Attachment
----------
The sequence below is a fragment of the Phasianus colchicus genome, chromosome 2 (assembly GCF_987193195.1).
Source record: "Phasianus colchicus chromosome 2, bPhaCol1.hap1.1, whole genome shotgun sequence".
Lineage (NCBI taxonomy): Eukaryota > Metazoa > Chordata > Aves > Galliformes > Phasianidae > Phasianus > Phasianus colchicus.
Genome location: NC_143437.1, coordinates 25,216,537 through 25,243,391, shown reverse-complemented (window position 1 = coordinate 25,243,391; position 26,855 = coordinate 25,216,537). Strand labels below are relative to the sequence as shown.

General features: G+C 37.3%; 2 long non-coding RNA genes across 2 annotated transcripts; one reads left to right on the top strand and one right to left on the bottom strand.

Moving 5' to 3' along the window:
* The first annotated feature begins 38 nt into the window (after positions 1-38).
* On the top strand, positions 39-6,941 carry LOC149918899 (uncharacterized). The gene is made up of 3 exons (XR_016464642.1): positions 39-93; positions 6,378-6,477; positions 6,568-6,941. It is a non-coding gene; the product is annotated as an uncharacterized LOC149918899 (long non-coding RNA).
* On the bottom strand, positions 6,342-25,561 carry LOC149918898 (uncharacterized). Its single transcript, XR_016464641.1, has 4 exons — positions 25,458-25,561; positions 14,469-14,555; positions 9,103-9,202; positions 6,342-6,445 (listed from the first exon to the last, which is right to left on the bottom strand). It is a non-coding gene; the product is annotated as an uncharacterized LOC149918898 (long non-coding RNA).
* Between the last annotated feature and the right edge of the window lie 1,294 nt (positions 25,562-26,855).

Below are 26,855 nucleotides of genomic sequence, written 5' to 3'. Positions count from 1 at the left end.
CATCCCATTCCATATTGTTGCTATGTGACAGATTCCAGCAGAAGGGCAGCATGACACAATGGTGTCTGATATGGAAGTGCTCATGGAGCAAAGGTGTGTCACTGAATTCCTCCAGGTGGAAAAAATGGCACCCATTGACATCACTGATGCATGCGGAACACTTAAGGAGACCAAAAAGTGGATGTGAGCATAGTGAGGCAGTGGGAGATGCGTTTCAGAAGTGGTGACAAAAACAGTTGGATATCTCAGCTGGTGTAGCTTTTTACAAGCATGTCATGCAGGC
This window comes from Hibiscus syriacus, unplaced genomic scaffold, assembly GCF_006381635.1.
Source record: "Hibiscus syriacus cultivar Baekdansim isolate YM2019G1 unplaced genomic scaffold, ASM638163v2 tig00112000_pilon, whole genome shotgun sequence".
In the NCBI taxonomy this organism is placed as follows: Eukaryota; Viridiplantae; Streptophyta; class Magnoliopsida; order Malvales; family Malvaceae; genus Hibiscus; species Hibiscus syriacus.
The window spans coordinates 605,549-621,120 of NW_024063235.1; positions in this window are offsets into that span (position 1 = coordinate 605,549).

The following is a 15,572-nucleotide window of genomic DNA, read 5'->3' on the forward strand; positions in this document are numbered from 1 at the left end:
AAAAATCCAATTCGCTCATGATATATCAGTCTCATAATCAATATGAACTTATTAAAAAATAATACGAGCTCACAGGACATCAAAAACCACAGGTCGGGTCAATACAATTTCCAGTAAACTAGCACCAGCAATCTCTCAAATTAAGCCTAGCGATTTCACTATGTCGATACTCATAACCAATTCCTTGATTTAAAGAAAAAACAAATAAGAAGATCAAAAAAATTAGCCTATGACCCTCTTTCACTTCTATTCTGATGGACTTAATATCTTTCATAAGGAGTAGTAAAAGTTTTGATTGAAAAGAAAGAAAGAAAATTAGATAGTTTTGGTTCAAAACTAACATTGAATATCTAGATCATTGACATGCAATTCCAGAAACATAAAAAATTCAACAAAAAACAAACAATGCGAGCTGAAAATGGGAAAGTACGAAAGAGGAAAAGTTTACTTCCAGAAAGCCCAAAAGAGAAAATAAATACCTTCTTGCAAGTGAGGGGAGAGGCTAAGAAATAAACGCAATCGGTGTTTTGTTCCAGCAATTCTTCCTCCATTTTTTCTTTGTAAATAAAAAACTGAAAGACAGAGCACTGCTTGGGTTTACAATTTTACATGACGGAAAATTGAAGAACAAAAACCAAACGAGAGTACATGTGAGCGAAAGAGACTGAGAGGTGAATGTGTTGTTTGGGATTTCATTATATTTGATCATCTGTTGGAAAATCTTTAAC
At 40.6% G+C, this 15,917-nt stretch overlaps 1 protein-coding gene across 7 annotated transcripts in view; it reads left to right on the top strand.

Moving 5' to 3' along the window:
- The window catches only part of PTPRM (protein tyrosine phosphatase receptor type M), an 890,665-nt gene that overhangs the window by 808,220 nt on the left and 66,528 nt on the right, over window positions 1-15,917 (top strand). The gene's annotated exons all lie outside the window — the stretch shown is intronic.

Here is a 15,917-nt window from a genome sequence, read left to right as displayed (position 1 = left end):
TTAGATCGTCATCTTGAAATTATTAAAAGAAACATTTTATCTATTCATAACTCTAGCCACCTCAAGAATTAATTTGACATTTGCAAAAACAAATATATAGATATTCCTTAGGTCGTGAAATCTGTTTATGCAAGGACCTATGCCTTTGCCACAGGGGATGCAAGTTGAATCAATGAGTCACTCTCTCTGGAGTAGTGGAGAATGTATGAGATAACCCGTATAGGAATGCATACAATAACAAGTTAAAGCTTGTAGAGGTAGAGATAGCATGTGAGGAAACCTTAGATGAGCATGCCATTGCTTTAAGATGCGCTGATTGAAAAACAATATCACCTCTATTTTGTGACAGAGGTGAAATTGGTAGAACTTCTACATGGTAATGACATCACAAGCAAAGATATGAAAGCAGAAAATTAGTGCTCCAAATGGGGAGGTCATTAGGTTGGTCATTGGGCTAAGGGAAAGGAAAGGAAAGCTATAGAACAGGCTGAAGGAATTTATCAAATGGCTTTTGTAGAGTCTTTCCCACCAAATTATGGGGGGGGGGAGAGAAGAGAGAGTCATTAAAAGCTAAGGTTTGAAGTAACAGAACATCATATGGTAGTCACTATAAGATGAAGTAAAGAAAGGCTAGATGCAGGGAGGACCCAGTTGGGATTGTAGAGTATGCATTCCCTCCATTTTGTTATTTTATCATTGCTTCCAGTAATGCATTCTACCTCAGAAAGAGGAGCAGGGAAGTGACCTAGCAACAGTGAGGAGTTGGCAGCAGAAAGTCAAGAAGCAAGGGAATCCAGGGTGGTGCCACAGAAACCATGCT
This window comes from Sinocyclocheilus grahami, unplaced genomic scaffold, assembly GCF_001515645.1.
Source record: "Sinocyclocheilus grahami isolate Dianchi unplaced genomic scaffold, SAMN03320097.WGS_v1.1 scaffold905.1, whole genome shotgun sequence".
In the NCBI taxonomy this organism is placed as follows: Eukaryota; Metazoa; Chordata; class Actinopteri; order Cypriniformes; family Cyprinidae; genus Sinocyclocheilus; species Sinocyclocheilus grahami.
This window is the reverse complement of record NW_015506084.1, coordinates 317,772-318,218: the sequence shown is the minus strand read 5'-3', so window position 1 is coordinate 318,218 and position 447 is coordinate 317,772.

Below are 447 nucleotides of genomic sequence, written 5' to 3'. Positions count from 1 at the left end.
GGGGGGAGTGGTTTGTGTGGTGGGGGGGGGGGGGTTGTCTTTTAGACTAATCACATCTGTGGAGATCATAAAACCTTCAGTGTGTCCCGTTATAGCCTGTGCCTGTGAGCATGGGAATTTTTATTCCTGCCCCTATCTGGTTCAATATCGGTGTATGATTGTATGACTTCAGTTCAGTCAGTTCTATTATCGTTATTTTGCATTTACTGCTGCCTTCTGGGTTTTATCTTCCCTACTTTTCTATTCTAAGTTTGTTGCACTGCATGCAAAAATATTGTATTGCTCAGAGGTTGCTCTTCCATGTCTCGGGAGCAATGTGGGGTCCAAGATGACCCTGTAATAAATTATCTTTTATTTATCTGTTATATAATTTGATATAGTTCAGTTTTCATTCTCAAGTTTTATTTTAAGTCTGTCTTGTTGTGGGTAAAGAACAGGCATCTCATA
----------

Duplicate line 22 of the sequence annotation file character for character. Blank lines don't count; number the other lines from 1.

Here is a 15,917-nt window from a genome sequence, read left to right as displayed (position 1 = left end):